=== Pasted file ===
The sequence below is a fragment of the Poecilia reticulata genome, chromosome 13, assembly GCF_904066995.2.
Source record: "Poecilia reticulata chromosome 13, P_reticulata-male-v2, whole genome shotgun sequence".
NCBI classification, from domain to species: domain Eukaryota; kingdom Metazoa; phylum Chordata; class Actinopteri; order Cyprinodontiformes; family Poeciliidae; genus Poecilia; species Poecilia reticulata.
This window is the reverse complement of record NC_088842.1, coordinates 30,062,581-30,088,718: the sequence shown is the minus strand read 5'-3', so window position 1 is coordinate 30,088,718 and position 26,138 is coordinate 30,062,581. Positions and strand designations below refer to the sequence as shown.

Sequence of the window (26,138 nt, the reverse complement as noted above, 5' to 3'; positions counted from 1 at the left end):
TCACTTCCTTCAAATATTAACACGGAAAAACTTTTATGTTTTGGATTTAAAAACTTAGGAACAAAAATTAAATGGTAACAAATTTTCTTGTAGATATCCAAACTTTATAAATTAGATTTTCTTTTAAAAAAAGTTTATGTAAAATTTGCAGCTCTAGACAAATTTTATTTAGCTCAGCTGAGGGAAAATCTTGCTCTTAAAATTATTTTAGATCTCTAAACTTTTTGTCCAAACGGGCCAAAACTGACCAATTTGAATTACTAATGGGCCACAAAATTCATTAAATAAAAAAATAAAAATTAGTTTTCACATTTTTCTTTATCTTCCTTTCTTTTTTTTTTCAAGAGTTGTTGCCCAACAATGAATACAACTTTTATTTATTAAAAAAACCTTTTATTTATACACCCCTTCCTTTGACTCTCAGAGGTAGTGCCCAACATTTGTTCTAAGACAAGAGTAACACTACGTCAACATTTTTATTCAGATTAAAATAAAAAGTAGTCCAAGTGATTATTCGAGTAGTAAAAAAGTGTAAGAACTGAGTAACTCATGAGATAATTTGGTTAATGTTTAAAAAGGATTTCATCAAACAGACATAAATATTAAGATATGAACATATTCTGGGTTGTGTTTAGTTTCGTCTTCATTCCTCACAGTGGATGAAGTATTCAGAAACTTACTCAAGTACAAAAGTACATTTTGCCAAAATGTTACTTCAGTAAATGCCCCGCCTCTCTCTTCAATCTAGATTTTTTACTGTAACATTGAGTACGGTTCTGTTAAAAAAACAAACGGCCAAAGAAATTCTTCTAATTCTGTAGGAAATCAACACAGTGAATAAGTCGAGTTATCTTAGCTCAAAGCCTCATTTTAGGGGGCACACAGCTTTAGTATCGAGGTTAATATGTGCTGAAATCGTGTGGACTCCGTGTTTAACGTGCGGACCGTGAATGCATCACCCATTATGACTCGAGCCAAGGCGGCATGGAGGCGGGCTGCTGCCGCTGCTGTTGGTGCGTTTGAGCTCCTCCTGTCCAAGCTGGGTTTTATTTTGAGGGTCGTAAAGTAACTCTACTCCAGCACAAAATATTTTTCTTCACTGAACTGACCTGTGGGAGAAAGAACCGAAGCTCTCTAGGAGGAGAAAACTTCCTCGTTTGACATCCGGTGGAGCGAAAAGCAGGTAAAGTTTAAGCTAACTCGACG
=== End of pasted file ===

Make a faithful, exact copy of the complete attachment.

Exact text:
The sequence below is a fragment of the Poecilia reticulata genome, chromosome 13, assembly GCF_904066995.2.
Source record: "Poecilia reticulata chromosome 13, P_reticulata-male-v2, whole genome shotgun sequence".
NCBI classification, from domain to species: domain Eukaryota; kingdom Metazoa; phylum Chordata; class Actinopteri; order Cyprinodontiformes; family Poeciliidae; genus Poecilia; species Poecilia reticulata.
This window is the reverse complement of record NC_088842.1, coordinates 30,062,581-30,088,718: the sequence shown is the minus strand read 5'-3', so window position 1 is coordinate 30,088,718 and position 26,138 is coordinate 30,062,581. Positions and strand designations below refer to the sequence as shown.

Sequence of the window (26,138 nt, the reverse complement as noted above, 5' to 3'; positions counted from 1 at the left end):
TCACTTCCTTCAAATATTAACACGGAAAAACTTTTATGTTTTGGATTTAAAAACTTAGGAACAAAAATTAAATGGTAACAAATTTTCTTGTAGATATCCAAACTTTATAAATTAGATTTTCTTTTAAAAAAAGTTTATGTAAAATTTGCAGCTCTAGACAAATTTTATTTAGCTCAGCTGAGGGAAAATCTTGCTCTTAAAATTATTTTAGATCTCTAAACTTTTTGTCCAAACGGGCCAAAACTGACCAATTTGAATTACTAATGGGCCACAAAATTCATTAAATAAAAAAATAAAAATTAGTTTTCACATTTTTCTTTATCTTCCTTTCTTTTTTTTTTCAAGAGTTGTTGCCCAACAATGAATACAACTTTTATTTATTAAAAAAACCTTTTATTTATACACCCCTTCCTTTGACTCTCAGAGGTAGTGCCCAACATTTGTTCTAAGACAAGAGTAACACTACGTCAACATTTTTATTCAGATTAAAATAAAAAGTAGTCCAAGTGATTATTCGAGTAGTAAAAAAGTGTAAGAACTGAGTAACTCATGAGATAATTTGGTTAATGTTTAAAAAGGATTTCATCAAACAGACATAAATATTAAGATATGAACATATTCTGGGTTGTGTTTAGTTTCGTCTTCATTCCTCACAGTGGATGAAGTATTCAGAAACTTACTCAAGTACAAAAGTACATTTTGCCAAAATGTTACTTCAGTAAATGCCCCGCCTCTCTCTTCAATCTAGATTTTTTACTGTAACATTGAGTACGGTTCTGTTAAAAAAACAAACGGCCAAAGAAATTCTTCTAATTCTGTAGGAAATCAACACAGTGAATAAGTCGAGTTATCTTAGCTCAAAGCCTCATTTTAGGGGGCACACAGCTTTAGTATCGAGGTTAATATGTGCTGAAATCGTGTGGACTCCGTGTTTAACGTGCGGACCGTGAATGCATCACCCATTATGACTCGAGCCAAGGCGGCATGGAGGCGGGCTGCTGCCGCTGCTGTTGGTGCGTTTGAGCTCCTCCTGTCCAAGCTGGGTTTTATTTTGAGGGTCGTAAAGTAACTCTACTCCAGCACAAAATATTTTTCTTCACTGAACTGACCTGTGGGAGAAAGAACCGAAGCTCTCTAGGAGGAGAAAACTTCCTCGTTTGACATCCGGTGGAGCGAAAAGCAGGTAAAGTTTAAGCTAACTCGACG